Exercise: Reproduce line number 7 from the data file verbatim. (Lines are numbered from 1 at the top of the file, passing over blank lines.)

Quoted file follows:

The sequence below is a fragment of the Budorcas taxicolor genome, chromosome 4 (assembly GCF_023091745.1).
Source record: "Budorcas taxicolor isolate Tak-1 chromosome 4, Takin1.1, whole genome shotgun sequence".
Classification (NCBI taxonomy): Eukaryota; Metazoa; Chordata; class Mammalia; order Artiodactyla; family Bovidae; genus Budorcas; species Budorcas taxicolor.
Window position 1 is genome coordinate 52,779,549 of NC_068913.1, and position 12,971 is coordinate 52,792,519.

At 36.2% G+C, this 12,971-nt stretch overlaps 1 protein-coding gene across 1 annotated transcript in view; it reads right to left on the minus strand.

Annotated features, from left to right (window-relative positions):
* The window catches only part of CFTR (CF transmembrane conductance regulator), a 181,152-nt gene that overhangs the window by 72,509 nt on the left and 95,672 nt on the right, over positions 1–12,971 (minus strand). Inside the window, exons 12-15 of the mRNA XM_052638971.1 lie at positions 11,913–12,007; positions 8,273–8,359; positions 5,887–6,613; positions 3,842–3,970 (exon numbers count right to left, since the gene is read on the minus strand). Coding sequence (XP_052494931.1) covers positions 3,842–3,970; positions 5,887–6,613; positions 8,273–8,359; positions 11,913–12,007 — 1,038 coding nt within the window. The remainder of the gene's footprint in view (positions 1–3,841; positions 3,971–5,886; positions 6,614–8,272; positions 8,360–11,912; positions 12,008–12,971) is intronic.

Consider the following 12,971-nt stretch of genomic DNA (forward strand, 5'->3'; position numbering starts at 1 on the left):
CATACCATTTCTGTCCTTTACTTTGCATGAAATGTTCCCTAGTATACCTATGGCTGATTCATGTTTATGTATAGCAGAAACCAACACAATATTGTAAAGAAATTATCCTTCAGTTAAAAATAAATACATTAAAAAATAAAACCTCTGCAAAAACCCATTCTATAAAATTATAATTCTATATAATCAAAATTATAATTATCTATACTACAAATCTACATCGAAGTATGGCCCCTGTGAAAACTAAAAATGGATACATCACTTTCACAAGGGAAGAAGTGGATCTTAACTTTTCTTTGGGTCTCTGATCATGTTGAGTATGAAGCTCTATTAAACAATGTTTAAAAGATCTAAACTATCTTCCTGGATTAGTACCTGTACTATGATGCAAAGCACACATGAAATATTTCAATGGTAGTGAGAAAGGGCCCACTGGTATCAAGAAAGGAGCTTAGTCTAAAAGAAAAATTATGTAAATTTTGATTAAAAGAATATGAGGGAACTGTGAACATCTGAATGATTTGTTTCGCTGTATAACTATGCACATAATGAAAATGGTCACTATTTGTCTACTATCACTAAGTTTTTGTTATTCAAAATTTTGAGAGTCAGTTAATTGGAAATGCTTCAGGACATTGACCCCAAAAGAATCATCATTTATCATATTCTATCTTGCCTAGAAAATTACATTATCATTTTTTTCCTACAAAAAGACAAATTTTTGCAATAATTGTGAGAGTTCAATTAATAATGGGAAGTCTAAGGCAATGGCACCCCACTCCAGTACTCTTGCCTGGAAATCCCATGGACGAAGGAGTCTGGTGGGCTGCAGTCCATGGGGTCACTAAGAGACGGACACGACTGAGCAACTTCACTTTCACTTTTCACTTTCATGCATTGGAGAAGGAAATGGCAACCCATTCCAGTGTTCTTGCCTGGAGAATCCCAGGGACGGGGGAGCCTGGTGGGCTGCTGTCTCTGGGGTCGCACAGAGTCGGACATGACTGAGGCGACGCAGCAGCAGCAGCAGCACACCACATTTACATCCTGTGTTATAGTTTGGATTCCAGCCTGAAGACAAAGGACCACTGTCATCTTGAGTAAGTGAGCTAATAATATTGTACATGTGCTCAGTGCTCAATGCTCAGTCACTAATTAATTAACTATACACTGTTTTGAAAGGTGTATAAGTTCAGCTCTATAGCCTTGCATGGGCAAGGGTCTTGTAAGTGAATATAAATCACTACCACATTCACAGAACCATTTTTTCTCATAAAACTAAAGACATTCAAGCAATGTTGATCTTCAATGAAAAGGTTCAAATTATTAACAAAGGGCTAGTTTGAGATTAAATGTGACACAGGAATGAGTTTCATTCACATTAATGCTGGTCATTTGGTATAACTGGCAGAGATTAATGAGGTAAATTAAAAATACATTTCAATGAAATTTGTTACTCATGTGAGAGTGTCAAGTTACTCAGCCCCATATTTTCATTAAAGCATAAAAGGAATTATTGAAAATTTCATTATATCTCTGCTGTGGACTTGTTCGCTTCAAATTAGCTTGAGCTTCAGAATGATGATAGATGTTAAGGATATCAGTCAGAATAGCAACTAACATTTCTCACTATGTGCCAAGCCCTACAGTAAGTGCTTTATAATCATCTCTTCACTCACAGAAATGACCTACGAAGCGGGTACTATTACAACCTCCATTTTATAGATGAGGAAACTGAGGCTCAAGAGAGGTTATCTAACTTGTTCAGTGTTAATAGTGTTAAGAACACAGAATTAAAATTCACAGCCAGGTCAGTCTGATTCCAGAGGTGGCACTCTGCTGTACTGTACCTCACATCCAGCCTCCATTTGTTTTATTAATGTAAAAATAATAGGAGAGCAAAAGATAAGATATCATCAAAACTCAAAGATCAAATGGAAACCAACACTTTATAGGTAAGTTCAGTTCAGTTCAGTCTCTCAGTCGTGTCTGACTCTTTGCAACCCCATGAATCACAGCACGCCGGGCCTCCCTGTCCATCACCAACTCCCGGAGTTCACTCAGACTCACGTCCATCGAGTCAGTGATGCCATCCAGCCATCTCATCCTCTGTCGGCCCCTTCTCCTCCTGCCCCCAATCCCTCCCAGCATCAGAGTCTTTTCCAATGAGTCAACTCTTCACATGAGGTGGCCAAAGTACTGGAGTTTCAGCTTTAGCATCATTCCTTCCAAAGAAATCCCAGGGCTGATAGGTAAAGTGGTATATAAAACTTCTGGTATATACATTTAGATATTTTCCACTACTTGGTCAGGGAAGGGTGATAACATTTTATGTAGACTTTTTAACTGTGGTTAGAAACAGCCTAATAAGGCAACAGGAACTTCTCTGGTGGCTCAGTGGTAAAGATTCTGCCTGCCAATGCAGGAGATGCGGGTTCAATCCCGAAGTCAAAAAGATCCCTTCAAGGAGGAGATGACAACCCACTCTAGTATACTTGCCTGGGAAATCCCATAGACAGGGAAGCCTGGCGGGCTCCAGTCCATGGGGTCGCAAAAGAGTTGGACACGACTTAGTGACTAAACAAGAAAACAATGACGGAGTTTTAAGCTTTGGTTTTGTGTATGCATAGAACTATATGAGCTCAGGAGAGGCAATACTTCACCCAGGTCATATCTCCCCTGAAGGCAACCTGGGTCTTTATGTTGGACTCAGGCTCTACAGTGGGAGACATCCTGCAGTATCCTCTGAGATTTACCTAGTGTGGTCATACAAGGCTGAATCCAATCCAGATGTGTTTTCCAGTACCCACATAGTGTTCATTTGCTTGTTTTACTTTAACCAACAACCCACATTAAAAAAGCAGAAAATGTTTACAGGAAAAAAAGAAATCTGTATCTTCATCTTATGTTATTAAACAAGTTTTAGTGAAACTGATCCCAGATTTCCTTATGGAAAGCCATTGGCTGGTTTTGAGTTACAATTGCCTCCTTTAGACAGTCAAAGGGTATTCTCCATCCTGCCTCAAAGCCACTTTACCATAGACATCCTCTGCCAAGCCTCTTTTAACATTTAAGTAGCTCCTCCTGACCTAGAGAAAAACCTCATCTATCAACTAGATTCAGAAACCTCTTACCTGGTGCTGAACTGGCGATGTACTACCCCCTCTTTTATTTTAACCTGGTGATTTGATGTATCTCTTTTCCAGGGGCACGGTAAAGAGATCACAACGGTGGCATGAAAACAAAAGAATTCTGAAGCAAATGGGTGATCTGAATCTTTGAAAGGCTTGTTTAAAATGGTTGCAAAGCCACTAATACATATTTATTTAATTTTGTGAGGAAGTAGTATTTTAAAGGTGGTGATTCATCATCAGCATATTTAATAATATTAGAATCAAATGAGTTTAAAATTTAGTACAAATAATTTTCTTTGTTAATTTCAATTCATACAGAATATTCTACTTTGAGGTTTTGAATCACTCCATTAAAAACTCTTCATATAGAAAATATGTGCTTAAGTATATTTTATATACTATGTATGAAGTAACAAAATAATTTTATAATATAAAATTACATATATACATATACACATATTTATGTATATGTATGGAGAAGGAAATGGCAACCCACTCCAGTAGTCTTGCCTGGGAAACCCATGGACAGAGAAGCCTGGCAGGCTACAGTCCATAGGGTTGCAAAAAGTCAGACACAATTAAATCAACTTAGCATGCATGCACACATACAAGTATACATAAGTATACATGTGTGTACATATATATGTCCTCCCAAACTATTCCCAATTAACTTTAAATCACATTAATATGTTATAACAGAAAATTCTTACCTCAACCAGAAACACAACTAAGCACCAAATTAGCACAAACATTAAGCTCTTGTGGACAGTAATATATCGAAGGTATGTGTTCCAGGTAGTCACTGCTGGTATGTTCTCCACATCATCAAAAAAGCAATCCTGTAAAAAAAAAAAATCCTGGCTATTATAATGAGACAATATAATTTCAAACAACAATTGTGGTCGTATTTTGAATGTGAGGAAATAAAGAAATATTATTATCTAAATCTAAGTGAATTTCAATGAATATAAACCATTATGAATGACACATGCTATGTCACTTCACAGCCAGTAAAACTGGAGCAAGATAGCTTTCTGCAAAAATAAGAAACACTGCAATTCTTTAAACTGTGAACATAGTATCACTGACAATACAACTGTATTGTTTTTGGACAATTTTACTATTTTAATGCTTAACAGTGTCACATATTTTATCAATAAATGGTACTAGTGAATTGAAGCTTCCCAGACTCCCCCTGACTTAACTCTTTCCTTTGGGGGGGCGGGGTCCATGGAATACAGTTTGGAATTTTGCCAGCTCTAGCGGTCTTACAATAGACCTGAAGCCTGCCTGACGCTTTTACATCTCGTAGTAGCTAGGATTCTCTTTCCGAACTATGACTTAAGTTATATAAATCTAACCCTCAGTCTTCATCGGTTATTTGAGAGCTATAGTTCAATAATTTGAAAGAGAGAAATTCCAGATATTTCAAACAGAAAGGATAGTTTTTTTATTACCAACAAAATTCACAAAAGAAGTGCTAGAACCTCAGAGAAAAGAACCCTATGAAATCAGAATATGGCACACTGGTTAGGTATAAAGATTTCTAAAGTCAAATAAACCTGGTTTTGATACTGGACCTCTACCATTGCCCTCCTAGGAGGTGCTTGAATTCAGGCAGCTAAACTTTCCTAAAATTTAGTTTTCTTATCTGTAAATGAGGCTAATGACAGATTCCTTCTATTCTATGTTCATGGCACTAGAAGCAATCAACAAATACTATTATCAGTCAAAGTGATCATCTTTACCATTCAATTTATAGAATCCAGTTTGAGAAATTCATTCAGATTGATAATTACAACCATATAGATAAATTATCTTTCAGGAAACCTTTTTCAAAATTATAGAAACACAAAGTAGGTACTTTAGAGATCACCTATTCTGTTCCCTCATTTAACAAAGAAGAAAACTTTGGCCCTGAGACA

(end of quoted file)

* The window catches only part of CFTR (CF transmembrane conductance regulator), a 181,152-nt gene that overhangs the window by 72,509 nt on the left and 95,672 nt on the right, over positions 1–12,971 (minus strand). Inside the window, exons 12-15 of the mRNA XM_052638971.1 lie at positions 11,913–12,007; positions 8,273–8,359; positions 5,887–6,613; positions 3,842–3,970 (exon numbers count right to left, since the gene is read on the minus strand). Coding sequence (XP_052494931.1) covers positions 3,842–3,970; positions 5,887–6,613; positions 8,273–8,359; positions 11,913–12,007 — 1,038 coding nt within the window. The remainder of the gene's footprint in view (positions 1–3,841; positions 3,971–5,886; positions 6,614–8,272; positions 8,360–11,912; positions 12,008–12,971) is intronic.